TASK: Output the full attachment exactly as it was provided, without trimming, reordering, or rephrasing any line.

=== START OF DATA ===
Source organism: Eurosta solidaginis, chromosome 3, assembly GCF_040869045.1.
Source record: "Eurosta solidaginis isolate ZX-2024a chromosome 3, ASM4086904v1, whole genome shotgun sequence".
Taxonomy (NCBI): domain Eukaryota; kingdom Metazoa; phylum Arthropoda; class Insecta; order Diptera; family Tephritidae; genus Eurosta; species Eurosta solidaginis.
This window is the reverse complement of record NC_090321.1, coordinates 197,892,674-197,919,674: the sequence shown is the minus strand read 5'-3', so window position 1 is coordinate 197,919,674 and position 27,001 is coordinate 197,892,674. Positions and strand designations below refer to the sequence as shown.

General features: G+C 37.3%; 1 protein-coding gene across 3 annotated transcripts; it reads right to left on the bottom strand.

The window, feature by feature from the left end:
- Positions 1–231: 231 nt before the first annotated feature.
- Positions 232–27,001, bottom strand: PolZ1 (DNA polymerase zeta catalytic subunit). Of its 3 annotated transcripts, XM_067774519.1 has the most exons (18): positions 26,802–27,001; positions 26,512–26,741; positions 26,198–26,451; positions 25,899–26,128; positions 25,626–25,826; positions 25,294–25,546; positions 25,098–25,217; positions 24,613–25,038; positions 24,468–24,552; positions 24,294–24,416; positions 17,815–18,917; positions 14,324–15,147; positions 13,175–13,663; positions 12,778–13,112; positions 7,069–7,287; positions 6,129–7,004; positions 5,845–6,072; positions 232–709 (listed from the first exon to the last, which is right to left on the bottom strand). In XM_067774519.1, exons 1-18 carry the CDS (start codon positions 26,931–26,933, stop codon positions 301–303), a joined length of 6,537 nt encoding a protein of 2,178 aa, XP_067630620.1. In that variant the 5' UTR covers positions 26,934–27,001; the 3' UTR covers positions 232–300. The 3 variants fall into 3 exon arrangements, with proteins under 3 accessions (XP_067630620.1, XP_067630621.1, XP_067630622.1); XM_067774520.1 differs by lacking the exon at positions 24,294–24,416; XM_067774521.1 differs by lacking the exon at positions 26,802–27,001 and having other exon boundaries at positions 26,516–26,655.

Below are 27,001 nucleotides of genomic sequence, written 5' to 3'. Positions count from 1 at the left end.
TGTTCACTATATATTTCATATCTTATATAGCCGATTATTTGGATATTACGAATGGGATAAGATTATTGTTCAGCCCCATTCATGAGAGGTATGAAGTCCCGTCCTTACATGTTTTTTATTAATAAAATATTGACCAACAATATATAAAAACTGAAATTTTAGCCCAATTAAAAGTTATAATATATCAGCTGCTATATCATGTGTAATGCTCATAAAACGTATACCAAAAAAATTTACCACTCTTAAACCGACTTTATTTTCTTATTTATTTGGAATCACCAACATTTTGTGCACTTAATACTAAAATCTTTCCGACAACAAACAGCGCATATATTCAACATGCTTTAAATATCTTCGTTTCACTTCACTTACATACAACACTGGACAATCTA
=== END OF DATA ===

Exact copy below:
Source organism: Eurosta solidaginis, chromosome 3, assembly GCF_040869045.1.
Source record: "Eurosta solidaginis isolate ZX-2024a chromosome 3, ASM4086904v1, whole genome shotgun sequence".
Taxonomy (NCBI): domain Eukaryota; kingdom Metazoa; phylum Arthropoda; class Insecta; order Diptera; family Tephritidae; genus Eurosta; species Eurosta solidaginis.
This window is the reverse complement of record NC_090321.1, coordinates 197,892,674-197,919,674: the sequence shown is the minus strand read 5'-3', so window position 1 is coordinate 197,919,674 and position 27,001 is coordinate 197,892,674. Positions and strand designations below refer to the sequence as shown.

General features: G+C 37.3%; 1 protein-coding gene across 3 annotated transcripts; it reads right to left on the bottom strand.

The window, feature by feature from the left end:
- Positions 1–231: 231 nt before the first annotated feature.
- Positions 232–27,001, bottom strand: PolZ1 (DNA polymerase zeta catalytic subunit). Of its 3 annotated transcripts, XM_067774519.1 has the most exons (18): positions 26,802–27,001; positions 26,512–26,741; positions 26,198–26,451; positions 25,899–26,128; positions 25,626–25,826; positions 25,294–25,546; positions 25,098–25,217; positions 24,613–25,038; positions 24,468–24,552; positions 24,294–24,416; positions 17,815–18,917; positions 14,324–15,147; positions 13,175–13,663; positions 12,778–13,112; positions 7,069–7,287; positions 6,129–7,004; positions 5,845–6,072; positions 232–709 (listed from the first exon to the last, which is right to left on the bottom strand). In XM_067774519.1, exons 1-18 carry the CDS (start codon positions 26,931–26,933, stop codon positions 301–303), a joined length of 6,537 nt encoding a protein of 2,178 aa, XP_067630620.1. In that variant the 5' UTR covers positions 26,934–27,001; the 3' UTR covers positions 232–300. The 3 variants fall into 3 exon arrangements, with proteins under 3 accessions (XP_067630620.1, XP_067630621.1, XP_067630622.1); XM_067774520.1 differs by lacking the exon at positions 24,294–24,416; XM_067774521.1 differs by lacking the exon at positions 26,802–27,001 and having other exon boundaries at positions 26,516–26,655.

Below are 27,001 nucleotides of genomic sequence, written 5' to 3'. Positions count from 1 at the left end.
TGTTCACTATATATTTCATATCTTATATAGCCGATTATTTGGATATTACGAATGGGATAAGATTATTGTTCAGCCCCATTCATGAGAGGTATGAAGTCCCGTCCTTACATGTTTTTTATTAATAAAATATTGACCAACAATATATAAAAACTGAAATTTTAGCCCAATTAAAAGTTATAATATATCAGCTGCTATATCATGTGTAATGCTCATAAAACGTATACCAAAAAAATTTACCACTCTTAAACCGACTTTATTTTCTTATTTATTTGGAATCACCAACATTTTGTGCACTTAATACTAAAATCTTTCCGACAACAAACAGCGCATATATTCAACATGCTTTAAATATCTTCGTTTCACTTCACTTACATACAACACTGGACAATCTA